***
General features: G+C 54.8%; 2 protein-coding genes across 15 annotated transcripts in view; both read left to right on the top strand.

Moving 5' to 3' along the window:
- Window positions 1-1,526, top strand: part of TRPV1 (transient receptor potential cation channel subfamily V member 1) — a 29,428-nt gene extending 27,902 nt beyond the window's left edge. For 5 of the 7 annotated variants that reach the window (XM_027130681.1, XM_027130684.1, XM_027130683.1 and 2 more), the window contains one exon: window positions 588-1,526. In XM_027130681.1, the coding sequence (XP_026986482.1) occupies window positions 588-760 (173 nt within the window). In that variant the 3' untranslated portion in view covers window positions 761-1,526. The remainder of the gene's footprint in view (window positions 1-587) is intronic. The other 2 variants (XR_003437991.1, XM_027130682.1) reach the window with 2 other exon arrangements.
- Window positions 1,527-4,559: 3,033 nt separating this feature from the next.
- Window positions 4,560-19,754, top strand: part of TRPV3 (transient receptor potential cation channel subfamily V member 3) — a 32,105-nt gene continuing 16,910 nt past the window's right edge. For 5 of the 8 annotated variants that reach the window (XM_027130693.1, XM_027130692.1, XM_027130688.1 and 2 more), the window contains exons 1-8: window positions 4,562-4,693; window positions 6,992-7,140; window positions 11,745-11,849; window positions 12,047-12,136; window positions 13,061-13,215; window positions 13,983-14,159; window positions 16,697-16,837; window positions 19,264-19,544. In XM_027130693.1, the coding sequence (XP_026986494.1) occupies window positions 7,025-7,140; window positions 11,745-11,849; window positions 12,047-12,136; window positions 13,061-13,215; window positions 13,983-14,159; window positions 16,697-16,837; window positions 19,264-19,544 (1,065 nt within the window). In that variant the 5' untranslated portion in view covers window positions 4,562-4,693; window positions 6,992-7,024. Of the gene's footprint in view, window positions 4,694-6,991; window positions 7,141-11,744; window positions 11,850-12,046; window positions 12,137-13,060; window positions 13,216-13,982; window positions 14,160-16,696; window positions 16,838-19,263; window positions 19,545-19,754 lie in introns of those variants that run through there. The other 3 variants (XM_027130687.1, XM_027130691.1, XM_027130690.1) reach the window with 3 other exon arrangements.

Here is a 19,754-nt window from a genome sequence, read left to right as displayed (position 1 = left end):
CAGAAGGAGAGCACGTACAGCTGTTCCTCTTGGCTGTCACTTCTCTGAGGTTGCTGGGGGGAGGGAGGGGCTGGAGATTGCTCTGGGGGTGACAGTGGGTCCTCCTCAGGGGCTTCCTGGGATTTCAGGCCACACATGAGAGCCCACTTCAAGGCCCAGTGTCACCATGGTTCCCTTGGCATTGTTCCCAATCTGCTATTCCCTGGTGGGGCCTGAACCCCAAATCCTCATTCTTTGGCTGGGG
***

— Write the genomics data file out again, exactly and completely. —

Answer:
General features: G+C 54.8%; 2 protein-coding genes across 15 annotated transcripts in view; both read left to right on the top strand.

Moving 5' to 3' along the window:
- Window positions 1-1,526, top strand: part of TRPV1 (transient receptor potential cation channel subfamily V member 1) — a 29,428-nt gene extending 27,902 nt beyond the window's left edge. For 5 of the 7 annotated variants that reach the window (XM_027130681.1, XM_027130684.1, XM_027130683.1 and 2 more), the window contains one exon: window positions 588-1,526. In XM_027130681.1, the coding sequence (XP_026986482.1) occupies window positions 588-760 (173 nt within the window). In that variant the 3' untranslated portion in view covers window positions 761-1,526. The remainder of the gene's footprint in view (window positions 1-587) is intronic. The other 2 variants (XR_003437991.1, XM_027130682.1) reach the window with 2 other exon arrangements.
- Window positions 1,527-4,559: 3,033 nt separating this feature from the next.
- Window positions 4,560-19,754, top strand: part of TRPV3 (transient receptor potential cation channel subfamily V member 3) — a 32,105-nt gene continuing 16,910 nt past the window's right edge. For 5 of the 8 annotated variants that reach the window (XM_027130693.1, XM_027130692.1, XM_027130688.1 and 2 more), the window contains exons 1-8: window positions 4,562-4,693; window positions 6,992-7,140; window positions 11,745-11,849; window positions 12,047-12,136; window positions 13,061-13,215; window positions 13,983-14,159; window positions 16,697-16,837; window positions 19,264-19,544. In XM_027130693.1, the coding sequence (XP_026986494.1) occupies window positions 7,025-7,140; window positions 11,745-11,849; window positions 12,047-12,136; window positions 13,061-13,215; window positions 13,983-14,159; window positions 16,697-16,837; window positions 19,264-19,544 (1,065 nt within the window). In that variant the 5' untranslated portion in view covers window positions 4,562-4,693; window positions 6,992-7,024. Of the gene's footprint in view, window positions 4,694-6,991; window positions 7,141-11,744; window positions 11,850-12,046; window positions 12,137-13,060; window positions 13,216-13,982; window positions 14,160-16,696; window positions 16,838-19,263; window positions 19,545-19,754 lie in introns of those variants that run through there. The other 3 variants (XM_027130687.1, XM_027130691.1, XM_027130690.1) reach the window with 3 other exon arrangements.

Here is a 19,754-nt window from a genome sequence, read left to right as displayed (position 1 = left end):
CAGAAGGAGAGCACGTACAGCTGTTCCTCTTGGCTGTCACTTCTCTGAGGTTGCTGGGGGGAGGGAGGGGCTGGAGATTGCTCTGGGGGTGACAGTGGGTCCTCCTCAGGGGCTTCCTGGGATTTCAGGCCACACATGAGAGCCCACTTCAAGGCCCAGTGTCACCATGGTTCCCTTGGCATTGTTCCCAATCTGCTATTCCCTGGTGGGGCCTGAACCCCAAATCCTCATTCTTTGGCTGGGG